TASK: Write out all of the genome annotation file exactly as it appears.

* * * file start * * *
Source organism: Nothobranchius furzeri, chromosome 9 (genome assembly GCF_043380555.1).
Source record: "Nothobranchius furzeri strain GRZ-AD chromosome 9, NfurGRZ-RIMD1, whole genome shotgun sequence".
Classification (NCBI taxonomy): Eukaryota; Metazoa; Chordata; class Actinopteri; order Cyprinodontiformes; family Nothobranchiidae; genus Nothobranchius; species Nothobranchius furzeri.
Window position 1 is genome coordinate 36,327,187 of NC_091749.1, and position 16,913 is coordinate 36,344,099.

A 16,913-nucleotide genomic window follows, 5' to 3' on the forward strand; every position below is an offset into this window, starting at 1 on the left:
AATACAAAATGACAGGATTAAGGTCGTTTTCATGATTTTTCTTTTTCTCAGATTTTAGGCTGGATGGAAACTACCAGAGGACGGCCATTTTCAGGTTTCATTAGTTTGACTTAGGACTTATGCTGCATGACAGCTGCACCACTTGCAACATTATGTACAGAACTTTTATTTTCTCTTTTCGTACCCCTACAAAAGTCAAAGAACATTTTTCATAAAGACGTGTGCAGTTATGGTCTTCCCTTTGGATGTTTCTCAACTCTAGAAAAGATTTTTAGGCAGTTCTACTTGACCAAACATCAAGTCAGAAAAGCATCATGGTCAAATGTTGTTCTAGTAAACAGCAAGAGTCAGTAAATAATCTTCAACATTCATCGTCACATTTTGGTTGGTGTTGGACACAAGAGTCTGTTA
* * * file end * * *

Source organism: Nothobranchius furzeri, chromosome 9 (genome assembly GCF_043380555.1).
Source record: "Nothobranchius furzeri strain GRZ-AD chromosome 9, NfurGRZ-RIMD1, whole genome shotgun sequence".
Classification (NCBI taxonomy): Eukaryota; Metazoa; Chordata; class Actinopteri; order Cyprinodontiformes; family Nothobranchiidae; genus Nothobranchius; species Nothobranchius furzeri.
Window position 1 is genome coordinate 36,327,187 of NC_091749.1, and position 16,913 is coordinate 36,344,099.

A 16,913-nucleotide genomic window follows, 5' to 3' on the forward strand; every position below is an offset into this window, starting at 1 on the left:
AATACAAAATGACAGGATTAAGGTCGTTTTCATGATTTTTCTTTTTCTCAGATTTTAGGCTGGATGGAAACTACCAGAGGACGGCCATTTTCAGGTTTCATTAGTTTGACTTAGGACTTATGCTGCATGACAGCTGCACCACTTGCAACATTATGTACAGAACTTTTATTTTCTCTTTTCGTACCCCTACAAAAGTCAAAGAACATTTTTCATAAAGACGTGTGCAGTTATGGTCTTCCCTTTGGATGTTTCTCAACTCTAGAAAAGATTTTTAGGCAGTTCTACTTGACCAAACATCAAGTCAGAAAAGCATCATGGTCAAATGTTGTTCTAGTAAACAGCAAGAGTCAGTAAATAATCTTCAACATTCATCGTCACATTTTGGTTGGTGTTGGACACAAGAGTCTGTTA